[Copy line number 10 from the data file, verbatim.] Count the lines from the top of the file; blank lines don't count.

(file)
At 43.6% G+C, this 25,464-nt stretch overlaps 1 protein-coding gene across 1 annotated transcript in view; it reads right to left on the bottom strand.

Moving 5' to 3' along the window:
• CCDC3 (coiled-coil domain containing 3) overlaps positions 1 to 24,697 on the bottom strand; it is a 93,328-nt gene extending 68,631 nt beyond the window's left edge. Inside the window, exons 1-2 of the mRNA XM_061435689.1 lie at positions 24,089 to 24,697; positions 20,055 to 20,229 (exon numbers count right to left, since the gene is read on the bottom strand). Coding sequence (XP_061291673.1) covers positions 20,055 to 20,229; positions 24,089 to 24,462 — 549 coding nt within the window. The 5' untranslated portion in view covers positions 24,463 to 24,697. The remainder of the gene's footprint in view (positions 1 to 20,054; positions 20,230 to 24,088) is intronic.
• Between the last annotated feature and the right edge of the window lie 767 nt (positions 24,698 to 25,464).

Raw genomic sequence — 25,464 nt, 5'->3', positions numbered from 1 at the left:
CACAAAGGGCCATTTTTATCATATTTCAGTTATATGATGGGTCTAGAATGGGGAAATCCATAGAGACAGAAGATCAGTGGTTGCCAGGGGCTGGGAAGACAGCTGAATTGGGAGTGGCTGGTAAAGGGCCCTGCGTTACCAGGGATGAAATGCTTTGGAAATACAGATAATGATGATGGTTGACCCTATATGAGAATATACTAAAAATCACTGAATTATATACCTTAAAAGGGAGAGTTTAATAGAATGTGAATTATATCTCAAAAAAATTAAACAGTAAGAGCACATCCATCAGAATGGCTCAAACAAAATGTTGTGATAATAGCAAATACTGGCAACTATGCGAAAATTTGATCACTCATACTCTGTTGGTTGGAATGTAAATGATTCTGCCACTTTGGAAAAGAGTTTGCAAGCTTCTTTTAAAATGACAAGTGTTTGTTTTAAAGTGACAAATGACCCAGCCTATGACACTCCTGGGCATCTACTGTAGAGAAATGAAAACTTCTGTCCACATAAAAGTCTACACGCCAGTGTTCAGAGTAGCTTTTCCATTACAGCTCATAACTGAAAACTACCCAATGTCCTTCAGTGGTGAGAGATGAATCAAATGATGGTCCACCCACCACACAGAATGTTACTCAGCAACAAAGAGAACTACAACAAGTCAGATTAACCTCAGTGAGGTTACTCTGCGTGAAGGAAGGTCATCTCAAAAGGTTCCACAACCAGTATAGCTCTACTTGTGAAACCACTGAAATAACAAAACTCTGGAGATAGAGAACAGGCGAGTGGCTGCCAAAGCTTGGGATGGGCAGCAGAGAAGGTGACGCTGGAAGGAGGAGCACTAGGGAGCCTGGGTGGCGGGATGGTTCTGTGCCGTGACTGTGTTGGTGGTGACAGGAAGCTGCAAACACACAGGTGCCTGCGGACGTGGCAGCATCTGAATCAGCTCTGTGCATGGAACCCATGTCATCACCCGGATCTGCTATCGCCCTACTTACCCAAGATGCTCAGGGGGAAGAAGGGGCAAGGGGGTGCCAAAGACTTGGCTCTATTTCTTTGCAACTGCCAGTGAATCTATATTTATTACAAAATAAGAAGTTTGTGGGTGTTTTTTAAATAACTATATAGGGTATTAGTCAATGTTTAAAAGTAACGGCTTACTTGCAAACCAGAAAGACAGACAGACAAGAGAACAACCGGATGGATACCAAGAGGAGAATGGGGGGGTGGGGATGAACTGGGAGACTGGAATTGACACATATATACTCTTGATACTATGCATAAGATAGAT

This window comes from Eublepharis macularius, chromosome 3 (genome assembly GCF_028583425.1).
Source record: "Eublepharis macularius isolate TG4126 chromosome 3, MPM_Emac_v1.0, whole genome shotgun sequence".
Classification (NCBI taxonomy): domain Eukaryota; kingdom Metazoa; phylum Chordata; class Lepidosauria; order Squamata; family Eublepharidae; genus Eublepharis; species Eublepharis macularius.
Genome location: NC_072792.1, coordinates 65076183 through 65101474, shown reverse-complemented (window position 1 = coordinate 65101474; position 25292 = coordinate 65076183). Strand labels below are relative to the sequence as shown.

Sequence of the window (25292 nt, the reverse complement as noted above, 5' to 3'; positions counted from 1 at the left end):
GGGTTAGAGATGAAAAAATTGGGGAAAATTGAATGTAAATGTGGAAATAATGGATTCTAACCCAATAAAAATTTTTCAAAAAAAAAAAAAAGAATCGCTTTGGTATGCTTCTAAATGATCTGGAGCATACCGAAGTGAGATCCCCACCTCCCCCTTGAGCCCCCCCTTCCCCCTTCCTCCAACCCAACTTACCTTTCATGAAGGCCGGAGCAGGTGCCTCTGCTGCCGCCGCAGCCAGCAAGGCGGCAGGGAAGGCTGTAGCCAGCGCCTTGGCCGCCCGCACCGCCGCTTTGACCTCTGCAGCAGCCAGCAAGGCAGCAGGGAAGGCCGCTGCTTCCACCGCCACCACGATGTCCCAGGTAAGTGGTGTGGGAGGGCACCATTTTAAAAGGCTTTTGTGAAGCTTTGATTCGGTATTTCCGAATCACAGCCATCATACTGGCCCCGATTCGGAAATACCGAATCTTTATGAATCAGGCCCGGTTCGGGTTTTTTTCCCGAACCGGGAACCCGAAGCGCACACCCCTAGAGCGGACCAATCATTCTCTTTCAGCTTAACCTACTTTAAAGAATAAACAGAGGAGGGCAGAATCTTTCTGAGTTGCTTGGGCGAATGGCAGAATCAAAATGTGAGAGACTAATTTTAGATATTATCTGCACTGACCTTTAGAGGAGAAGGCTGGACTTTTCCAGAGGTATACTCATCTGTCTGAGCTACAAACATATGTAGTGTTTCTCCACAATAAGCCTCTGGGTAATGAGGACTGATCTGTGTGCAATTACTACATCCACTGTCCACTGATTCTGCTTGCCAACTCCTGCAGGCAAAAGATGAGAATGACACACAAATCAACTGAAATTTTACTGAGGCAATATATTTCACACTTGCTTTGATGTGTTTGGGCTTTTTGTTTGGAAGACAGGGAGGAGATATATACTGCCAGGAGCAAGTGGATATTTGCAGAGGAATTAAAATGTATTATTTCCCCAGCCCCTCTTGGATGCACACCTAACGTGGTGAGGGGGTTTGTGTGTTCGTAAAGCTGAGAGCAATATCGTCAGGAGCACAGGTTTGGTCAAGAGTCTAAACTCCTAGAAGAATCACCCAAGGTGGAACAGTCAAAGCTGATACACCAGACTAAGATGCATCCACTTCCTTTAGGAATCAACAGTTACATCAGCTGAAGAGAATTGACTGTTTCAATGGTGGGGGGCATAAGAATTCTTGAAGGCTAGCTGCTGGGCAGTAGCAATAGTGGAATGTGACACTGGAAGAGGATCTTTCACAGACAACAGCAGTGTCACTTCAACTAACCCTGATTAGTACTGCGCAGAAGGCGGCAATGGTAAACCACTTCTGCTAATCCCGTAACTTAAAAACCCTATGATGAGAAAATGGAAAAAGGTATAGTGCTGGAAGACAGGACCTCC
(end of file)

Genome location: NC_072792.1, coordinates 65076183 through 65101474, shown reverse-complemented (window position 1 = coordinate 65101474; position 25292 = coordinate 65076183). Strand labels below are relative to the sequence as shown.